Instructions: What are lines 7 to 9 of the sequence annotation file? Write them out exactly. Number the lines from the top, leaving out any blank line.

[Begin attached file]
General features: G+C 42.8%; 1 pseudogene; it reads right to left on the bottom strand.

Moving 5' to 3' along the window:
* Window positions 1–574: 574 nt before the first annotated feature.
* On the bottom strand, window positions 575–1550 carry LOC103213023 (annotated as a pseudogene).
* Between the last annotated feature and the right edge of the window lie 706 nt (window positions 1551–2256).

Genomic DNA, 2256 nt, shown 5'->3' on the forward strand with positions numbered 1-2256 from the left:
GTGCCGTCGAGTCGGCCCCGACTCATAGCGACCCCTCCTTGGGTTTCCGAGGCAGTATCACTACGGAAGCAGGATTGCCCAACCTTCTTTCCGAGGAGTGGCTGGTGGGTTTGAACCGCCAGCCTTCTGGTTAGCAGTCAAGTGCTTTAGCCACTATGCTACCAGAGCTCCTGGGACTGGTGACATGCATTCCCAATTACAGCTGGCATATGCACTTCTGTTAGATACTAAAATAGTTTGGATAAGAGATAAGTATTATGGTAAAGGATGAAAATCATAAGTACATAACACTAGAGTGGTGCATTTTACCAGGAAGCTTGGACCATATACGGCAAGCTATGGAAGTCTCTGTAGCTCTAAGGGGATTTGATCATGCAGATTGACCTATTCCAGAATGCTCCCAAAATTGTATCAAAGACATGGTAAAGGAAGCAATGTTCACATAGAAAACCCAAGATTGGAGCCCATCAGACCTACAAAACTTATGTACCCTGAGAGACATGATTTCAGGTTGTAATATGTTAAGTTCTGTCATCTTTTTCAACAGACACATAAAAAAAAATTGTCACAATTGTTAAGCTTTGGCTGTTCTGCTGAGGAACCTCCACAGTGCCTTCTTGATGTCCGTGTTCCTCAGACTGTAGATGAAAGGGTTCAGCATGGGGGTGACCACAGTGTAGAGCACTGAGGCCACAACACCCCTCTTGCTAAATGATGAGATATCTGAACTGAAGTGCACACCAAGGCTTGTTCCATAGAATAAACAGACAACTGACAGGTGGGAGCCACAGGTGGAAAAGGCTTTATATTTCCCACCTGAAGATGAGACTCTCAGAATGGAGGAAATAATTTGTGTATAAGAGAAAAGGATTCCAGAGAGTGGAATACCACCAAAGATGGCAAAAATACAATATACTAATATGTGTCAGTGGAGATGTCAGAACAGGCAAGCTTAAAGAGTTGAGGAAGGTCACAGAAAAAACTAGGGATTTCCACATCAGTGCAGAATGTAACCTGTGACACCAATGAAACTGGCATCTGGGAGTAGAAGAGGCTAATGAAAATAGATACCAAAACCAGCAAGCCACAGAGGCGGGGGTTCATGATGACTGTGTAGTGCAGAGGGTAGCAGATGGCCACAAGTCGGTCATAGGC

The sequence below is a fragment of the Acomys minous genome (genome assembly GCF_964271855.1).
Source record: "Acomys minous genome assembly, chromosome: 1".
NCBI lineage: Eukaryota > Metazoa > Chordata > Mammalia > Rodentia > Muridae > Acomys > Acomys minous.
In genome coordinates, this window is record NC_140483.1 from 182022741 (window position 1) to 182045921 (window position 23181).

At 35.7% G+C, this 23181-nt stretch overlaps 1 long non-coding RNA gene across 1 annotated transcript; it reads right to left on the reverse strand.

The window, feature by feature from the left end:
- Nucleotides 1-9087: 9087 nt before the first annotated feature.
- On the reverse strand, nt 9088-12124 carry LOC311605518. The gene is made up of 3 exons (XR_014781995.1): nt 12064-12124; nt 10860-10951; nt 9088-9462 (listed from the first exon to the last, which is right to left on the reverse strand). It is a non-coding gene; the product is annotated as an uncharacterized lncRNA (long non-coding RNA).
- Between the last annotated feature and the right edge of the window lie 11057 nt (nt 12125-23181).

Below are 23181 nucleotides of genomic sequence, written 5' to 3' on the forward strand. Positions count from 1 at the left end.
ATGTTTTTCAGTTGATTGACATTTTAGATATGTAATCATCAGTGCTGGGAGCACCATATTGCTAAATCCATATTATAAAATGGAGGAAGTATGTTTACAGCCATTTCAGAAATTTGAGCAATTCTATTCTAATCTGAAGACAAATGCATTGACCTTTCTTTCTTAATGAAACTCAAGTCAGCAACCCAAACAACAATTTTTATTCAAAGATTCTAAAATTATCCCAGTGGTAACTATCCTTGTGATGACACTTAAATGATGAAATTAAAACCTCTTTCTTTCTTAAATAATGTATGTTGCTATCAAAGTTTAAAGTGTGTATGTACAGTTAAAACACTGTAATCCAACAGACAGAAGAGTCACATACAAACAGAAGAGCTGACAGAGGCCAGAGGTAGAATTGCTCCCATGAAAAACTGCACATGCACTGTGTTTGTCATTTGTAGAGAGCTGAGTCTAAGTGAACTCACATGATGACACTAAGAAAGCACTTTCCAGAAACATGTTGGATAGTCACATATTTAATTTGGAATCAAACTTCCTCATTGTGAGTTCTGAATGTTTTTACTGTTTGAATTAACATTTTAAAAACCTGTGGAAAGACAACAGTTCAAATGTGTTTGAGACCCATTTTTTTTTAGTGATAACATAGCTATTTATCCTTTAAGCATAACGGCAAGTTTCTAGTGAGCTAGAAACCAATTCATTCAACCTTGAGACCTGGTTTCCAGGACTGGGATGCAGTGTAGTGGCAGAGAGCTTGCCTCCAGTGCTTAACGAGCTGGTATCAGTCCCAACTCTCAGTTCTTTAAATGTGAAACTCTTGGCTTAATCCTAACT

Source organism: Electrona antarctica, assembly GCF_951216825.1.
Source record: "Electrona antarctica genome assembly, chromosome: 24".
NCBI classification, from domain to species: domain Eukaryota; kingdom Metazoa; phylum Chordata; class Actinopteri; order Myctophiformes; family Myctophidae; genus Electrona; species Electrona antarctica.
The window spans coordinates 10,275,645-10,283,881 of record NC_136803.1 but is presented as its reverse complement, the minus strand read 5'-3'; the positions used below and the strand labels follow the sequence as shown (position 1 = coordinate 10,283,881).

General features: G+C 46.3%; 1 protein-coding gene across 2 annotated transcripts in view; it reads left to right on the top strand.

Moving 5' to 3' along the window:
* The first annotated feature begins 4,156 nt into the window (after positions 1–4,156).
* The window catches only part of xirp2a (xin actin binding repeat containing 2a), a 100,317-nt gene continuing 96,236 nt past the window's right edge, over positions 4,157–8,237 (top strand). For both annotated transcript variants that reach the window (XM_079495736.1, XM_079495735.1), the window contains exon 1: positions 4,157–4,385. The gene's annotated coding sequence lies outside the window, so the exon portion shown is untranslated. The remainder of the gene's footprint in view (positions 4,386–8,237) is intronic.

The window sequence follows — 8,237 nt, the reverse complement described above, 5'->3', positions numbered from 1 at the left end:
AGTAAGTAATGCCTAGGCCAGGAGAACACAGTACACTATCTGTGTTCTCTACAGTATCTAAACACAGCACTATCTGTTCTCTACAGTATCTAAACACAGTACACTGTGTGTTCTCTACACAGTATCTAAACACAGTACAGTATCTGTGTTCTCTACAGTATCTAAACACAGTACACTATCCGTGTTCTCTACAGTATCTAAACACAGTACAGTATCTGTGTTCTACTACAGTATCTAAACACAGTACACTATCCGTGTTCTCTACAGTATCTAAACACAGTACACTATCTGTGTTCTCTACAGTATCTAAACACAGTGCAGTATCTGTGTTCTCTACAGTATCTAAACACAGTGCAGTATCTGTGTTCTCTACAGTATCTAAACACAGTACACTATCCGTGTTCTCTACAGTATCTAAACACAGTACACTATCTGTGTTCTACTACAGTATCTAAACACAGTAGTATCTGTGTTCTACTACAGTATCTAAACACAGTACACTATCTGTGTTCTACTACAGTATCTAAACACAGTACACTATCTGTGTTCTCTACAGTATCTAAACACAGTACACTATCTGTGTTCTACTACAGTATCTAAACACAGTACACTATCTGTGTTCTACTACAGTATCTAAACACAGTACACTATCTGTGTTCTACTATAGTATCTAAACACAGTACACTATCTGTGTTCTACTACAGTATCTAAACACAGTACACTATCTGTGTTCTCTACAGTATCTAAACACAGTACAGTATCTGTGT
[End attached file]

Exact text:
GTGCCGTCGAGTCGGCCCCGACTCATAGCGACCCCTCCTTGGGTTTCCGAGGCAGTATCACTACGGAAGCAGGATTGCCCAACCTTCTTTCCGAGGAGTGGCTGGTGGGTTTGAACCGCCAGCCTTCTGGTTAGCAGTCAAGTGCTTTAGCCACTATGCTACCAGAGCTCCTGGGACTGGTGACATGCATTCCCAATTACAGCTGGCATATGCACTTCTGTTAGATACTAAAATAGTTTGGATAAGAGATAAGTATTATGGTAAAGGATGAAAATCATAAGTACATAACACTAGAGTGGTGCATTTTACCAGGAAGCTTGGACCATATACGGCAAGCTATGGAAGTCTCTGTAGCTCTAAGGGGATTTGATCATGCAGATTGACCTATTCCAGAATGCTCCCAAAATTGTATCAAAGACATGGTAAAGGAAGCAATGTTCACATAGAAAACCCAAGATTGGAGCCCATCAGACCTACAAAACTTATGTACCCTGAGAGACATGATTTCAGGTTGTAATATGTTAAGTTCTGTCATCTTTTTCAACAGACACATAAAAAAAAATTGTCACAATTGTTAAGCTTTGGCTGTTCTGCTGAGGAACCTCCACAGTGCCTTCTTGATGTCCGTGTTCCTCAGACTGTAGATGAAAGGGTTCAGCATGGGGGTGACCACAGTGTAGAGCACTGAGGCCACAACACCCCTCTTGCTAAATGATGAGATATCTGAACTGAAGTGCACACCAAGGCTTGTTCCATAGAATAAACAGACAACTGACAGGTGGGAGCCACAGGTGGAAAAGGCTTTATATTTCCCACCTGAAGATGAGACTCTCAGAATGGAGGAAATAATTTGTGTATAAGAGAAAAGGATTCCAGAGAGTGGAATACCACCAAAGATGGCAAAAATACAATATACTAATATGTGTCAGTGGAGATGTCAGAACAGGCAAGCTTAAAGAGTTGAGGAAGGTCACAGAAAAAACTAGGGATTTCCACATCAGTGCAGAATGTAACCTGTGACACCAATGAAACTGGCATCTGGGAGTAGAAGAGGCTAATGAAAATAGATACCAAAACCAGCAAGCCACAGAGGCGGGGGTTCATGATGACTGTGTAGTGCAGAGGGTAGCAGATGGCCACAAGTCGGTCATAGGC

The sequence below is a fragment of the Acomys minous genome (genome assembly GCF_964271855.1).
Source record: "Acomys minous genome assembly, chromosome: 1".